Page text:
The Fetzer Institute and the Guerrand-Hermès Foundation for Peace are collaborating on a project with two concurrent components central to the UNESCO Collective Healing Initiative. The first is conceptual, consisting in an investigation of what constitutes spiritual harm. The second is experiential, involving a series of intergenerational dialogues in communities that are living the legacies of transatlantic enslavement and colonisation. Together, these comprise the foundational knowledge and part of the preparatory phase for the collective healing processes.

How we conceptualise harm must reflect what is fundamentally important about human life. People can be harmed in many different ways: physically, psychologically, economically, socially and spiritually. However, spiritual harm transcends these other harms because it touches the core of what matters most, namely that all persons are equally valuable in a primary non-derivative manner. In sharp contrast, the goods and services that make up an economy, and the social infrastructure necessary for a functioning society, have value only derivatively.

Contemporary western conceptions of harm tend to be based on the hedonistic experience of happiness (or lack thereof) or subjective views of desire satisfaction, both of which are often assessed in monetary terms. These more readily measurable conceptions of harm either reduce the spiritual aspects to something such as mental ill-health, or render the spiritual as something replaceable, such as a set of causal benefits.

Arguably, we need the notion of spiritual harm to characterise the dehumanising economic system that has perpetuated exploitation, instrumentalisation, discrimination and marginalisation. We can see that spiritual harm is a common phenomenon in egoistical and individualistic societies where people’s capacity to love has been eroded. Similarly, the global ecological and climate crisis is a manifestation of unloving, the result of spiritual harm embedded in the structural violence.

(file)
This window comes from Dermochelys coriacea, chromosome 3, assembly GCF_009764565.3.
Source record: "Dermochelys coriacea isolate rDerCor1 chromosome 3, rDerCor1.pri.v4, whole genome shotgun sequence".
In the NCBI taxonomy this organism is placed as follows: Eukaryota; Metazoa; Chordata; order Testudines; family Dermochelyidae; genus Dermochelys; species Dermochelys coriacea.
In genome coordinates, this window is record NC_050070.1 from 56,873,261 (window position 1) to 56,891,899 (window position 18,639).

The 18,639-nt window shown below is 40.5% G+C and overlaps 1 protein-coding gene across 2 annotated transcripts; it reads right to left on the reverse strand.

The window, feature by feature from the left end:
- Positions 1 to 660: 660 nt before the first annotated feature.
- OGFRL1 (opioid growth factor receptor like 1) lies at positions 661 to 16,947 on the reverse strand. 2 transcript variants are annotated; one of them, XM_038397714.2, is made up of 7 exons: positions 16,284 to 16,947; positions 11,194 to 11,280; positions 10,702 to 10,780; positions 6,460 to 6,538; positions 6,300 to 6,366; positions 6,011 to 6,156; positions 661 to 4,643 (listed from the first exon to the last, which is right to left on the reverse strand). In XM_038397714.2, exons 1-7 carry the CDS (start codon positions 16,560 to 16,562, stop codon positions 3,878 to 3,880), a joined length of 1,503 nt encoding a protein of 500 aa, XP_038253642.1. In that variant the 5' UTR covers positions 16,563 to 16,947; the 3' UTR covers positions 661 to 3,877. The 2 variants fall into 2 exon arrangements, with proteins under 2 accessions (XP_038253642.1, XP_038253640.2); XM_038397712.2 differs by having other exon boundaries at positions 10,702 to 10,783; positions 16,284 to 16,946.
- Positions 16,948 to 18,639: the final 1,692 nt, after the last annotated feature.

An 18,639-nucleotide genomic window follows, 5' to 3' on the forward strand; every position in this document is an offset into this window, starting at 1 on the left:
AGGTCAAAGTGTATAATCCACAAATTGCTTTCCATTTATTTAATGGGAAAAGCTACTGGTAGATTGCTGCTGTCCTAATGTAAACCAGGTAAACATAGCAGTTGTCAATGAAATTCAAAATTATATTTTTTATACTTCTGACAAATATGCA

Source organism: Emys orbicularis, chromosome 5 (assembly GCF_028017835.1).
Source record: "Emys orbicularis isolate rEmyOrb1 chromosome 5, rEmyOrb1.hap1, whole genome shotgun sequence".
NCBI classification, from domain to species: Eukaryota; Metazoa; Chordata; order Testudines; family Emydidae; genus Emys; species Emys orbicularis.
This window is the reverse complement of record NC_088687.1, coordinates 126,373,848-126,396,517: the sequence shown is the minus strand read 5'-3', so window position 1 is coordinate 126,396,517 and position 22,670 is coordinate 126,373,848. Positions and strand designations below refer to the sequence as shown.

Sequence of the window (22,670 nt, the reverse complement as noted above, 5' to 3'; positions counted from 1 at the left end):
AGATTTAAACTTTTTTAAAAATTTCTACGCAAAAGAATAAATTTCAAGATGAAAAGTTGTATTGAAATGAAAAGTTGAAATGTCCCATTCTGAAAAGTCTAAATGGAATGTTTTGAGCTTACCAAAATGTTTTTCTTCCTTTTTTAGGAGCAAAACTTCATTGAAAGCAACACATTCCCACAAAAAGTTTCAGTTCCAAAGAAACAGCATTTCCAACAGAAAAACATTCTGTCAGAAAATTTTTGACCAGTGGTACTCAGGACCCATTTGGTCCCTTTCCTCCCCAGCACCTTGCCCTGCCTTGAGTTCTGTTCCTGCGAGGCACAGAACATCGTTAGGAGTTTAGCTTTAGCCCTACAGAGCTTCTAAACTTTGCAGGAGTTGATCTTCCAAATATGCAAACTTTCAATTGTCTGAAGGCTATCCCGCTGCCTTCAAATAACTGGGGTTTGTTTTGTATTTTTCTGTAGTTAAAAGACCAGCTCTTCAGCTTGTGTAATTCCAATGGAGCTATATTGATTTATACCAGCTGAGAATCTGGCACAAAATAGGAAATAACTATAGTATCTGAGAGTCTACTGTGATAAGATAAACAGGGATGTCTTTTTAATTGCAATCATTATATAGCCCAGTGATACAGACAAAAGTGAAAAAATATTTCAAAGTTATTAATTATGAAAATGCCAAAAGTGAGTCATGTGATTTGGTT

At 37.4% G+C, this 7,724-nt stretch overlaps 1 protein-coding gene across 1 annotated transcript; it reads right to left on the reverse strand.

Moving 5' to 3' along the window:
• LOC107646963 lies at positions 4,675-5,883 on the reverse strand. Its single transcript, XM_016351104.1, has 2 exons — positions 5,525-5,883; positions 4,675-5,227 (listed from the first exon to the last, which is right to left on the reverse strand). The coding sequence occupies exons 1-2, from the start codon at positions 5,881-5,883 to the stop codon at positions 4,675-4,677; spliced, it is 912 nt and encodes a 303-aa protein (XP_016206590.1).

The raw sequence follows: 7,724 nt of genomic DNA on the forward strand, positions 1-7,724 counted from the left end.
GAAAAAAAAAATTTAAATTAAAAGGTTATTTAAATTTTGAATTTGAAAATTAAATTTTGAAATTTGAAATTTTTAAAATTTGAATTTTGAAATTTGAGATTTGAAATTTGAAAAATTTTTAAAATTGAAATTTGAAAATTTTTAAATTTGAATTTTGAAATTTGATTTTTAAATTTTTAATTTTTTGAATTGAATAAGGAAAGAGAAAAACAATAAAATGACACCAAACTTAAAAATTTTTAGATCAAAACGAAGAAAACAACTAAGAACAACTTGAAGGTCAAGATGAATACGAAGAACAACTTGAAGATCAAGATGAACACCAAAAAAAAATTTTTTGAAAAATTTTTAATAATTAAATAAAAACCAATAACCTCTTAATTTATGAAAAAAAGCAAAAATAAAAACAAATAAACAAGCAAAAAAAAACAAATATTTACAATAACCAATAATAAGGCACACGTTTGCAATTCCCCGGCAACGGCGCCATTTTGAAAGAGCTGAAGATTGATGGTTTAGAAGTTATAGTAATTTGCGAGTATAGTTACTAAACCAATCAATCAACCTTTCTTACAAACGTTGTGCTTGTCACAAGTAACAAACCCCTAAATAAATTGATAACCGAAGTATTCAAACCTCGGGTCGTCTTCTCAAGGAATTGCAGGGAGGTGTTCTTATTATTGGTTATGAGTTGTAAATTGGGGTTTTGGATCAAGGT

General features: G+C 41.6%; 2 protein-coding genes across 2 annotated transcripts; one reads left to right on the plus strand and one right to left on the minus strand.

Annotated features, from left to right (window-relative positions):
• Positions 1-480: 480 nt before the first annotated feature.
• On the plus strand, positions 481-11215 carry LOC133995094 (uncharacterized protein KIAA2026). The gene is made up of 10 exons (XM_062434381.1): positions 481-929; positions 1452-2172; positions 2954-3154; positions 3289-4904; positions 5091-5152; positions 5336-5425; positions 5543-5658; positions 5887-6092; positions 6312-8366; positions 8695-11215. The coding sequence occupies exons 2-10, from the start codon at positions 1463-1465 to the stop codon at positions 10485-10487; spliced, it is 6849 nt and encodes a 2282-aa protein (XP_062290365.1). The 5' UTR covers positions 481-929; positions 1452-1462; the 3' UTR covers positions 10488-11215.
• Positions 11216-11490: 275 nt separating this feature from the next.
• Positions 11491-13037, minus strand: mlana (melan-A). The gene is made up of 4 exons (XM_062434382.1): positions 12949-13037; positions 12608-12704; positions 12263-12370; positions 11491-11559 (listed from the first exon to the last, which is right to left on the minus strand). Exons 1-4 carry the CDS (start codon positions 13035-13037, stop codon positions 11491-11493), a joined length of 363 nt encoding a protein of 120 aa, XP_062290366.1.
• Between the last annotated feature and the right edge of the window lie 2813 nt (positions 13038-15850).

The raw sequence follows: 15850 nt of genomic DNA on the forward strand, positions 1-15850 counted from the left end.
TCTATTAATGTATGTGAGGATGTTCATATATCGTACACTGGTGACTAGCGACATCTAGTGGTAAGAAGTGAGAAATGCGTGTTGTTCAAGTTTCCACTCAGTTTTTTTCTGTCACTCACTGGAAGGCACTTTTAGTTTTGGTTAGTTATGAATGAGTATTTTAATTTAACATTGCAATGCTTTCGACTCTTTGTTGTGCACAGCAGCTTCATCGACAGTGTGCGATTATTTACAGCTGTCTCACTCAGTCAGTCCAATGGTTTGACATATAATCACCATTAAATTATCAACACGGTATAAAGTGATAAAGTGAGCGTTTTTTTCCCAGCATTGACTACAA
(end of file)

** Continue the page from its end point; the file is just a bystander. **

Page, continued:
More specifically, through the notion of spiritual harm, this project can bring to light harms
concerning the transatlantic trade of enslaved Africans, slavery and colonisation that are complex and profoundly damaging. A typical expression of spiritual harm is racism in its various forms, especially anti-Black racism, connected to transatlantic enslavement. Without such a recognition, collective efforts to address the traumas and legacies of anti-black brutality will tend to be directed exclusively at the economic. While economic justice is important, this narrow monetary focus ignores the deeper harms involved, and risks rendering reparative endeavours superficial. For example, the appeal to economic rights only tackles the symptoms of structural violence and does not challenge the underlying systemic design nor institutional processes that result in injustice.

Thus, the concept of spiritual harm is lamentably necessary. It can broaden and deepen the ways to address the legacies of transatlantic enslavement and colonialism through collective healing, and to advance a just society and a flourishing life for all. The concept also indicates that such harm can apply to everyone involved: the enslaved, the enslavers, and those who benefited financially from enslavement and the continued exploitation and oppression. While the damage to the victim is well-acknowledged, the lens of spiritual harm enables us to see that the harm can infect whole societies, including perpetrators. In recognising that all are bonded in the same dehumanising act, spiritual harm allows us to realise that racism has divided us into antagonistic opposites (the enslaved vs enslaver; victim vs perpetrator; black vs white; the elitist vs the marginalised), and to begin to transcend such divisiveness, returning humanity to love, to the right relationships.